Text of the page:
It is generally believed that the first objects, as well as their subsequent clusterings, have their origin in small amplitude density inhomogeneities which have grown by gravitational instability as the universe expanded. The evolution of density inhomogeneities passes through two distinct stages:
This correlation, as well as other two recently found relating the concentration to the halo formation epoch and the mass inside the scale radius, can be explained through a model of evolution for r_s taking into account that halos grow inside-out (keeping their inner structure unaltered) between major mergers. Here we provide a FORTRAN code that computes the typical r_s value for relaxed halos in CDM cosmologies according to our evolutive model.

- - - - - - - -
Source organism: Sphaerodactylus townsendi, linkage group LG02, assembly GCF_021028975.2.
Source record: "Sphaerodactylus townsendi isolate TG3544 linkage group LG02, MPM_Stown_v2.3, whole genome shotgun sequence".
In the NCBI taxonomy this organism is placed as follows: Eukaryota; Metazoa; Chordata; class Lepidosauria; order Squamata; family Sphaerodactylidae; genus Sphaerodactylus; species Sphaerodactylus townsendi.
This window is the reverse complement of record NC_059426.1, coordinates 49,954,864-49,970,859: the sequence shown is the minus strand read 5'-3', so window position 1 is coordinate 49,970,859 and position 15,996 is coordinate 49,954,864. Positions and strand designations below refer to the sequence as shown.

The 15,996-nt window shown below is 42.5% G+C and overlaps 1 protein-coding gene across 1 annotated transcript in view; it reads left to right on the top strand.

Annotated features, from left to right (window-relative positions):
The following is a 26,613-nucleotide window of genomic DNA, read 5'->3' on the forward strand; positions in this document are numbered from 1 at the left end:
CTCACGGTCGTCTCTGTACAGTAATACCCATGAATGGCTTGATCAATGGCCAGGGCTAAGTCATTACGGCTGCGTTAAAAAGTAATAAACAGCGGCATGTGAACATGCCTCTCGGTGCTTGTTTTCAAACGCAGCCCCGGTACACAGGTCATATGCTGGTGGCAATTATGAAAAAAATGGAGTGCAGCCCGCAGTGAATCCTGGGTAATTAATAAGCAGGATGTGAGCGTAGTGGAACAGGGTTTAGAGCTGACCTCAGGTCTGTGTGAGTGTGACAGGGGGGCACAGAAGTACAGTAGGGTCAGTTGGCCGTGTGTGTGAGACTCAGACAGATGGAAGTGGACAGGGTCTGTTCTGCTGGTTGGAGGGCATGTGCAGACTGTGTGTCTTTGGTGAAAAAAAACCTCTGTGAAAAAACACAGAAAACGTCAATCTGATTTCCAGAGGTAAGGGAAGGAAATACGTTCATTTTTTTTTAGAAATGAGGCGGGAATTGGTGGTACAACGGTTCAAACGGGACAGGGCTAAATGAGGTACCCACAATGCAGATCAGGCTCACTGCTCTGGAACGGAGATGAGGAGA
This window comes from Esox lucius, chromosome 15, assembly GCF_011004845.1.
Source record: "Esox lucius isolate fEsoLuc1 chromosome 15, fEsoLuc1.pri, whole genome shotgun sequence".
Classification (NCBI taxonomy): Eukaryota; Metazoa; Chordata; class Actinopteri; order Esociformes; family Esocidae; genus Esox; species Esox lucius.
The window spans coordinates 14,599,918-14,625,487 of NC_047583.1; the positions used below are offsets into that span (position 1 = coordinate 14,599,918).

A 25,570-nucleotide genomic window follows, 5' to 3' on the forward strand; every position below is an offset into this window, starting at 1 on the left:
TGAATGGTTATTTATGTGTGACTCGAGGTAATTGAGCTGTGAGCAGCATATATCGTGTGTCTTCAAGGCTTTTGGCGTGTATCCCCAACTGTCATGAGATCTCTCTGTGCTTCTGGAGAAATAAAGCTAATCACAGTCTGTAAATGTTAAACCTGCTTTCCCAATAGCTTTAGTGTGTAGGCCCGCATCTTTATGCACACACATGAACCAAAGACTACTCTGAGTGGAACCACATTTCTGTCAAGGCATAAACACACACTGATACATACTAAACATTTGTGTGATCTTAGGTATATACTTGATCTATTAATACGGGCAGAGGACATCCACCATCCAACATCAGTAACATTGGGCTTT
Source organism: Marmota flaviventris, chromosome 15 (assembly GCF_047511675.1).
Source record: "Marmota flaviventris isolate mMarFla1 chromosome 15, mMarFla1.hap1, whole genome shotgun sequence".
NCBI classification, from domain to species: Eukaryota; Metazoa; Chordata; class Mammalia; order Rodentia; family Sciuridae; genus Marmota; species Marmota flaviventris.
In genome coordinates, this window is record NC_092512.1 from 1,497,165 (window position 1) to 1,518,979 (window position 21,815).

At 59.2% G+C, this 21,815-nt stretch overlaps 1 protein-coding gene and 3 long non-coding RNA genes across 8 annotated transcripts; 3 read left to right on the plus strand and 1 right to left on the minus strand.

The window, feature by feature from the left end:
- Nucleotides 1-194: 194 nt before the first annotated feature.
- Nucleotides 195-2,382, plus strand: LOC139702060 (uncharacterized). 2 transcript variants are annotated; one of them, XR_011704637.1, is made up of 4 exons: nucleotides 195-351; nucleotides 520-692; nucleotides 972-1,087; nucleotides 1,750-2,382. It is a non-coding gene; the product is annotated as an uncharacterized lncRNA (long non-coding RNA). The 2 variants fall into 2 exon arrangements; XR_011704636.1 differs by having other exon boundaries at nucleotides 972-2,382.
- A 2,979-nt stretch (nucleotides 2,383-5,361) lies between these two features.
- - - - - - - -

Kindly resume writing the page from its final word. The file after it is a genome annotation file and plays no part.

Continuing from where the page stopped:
Convergence studies in cosmological N-body simulations suggest that
the inner slope of the halo density profile does not tend to a
power-law for vanishing radii, but becomes increasingly
shallower. Thus, NFW-like laws do not fit well the density profile in
the halo inner region. A law with a decreasing inner slope (as the
Sersic law) do a better job in wide range fittings. We have developed
a FORTRAN code that computes
time-independent relations involving scale parameters of the NFW and
Sersic laws. These time-independent relations arise from the
inside-out growth of halos and allows the determination of the profile
parameters for halos of mass M at any time.
We have build an analytic model for a preheated, polytropic hot gas in
hydrostatic equilibrium within an NFW dark halo potential taking into
account the inside-out growth of the halo between major mergers. We
have applied the model to study the observed X-ray properties of
galaxy groups and clusters at z=0.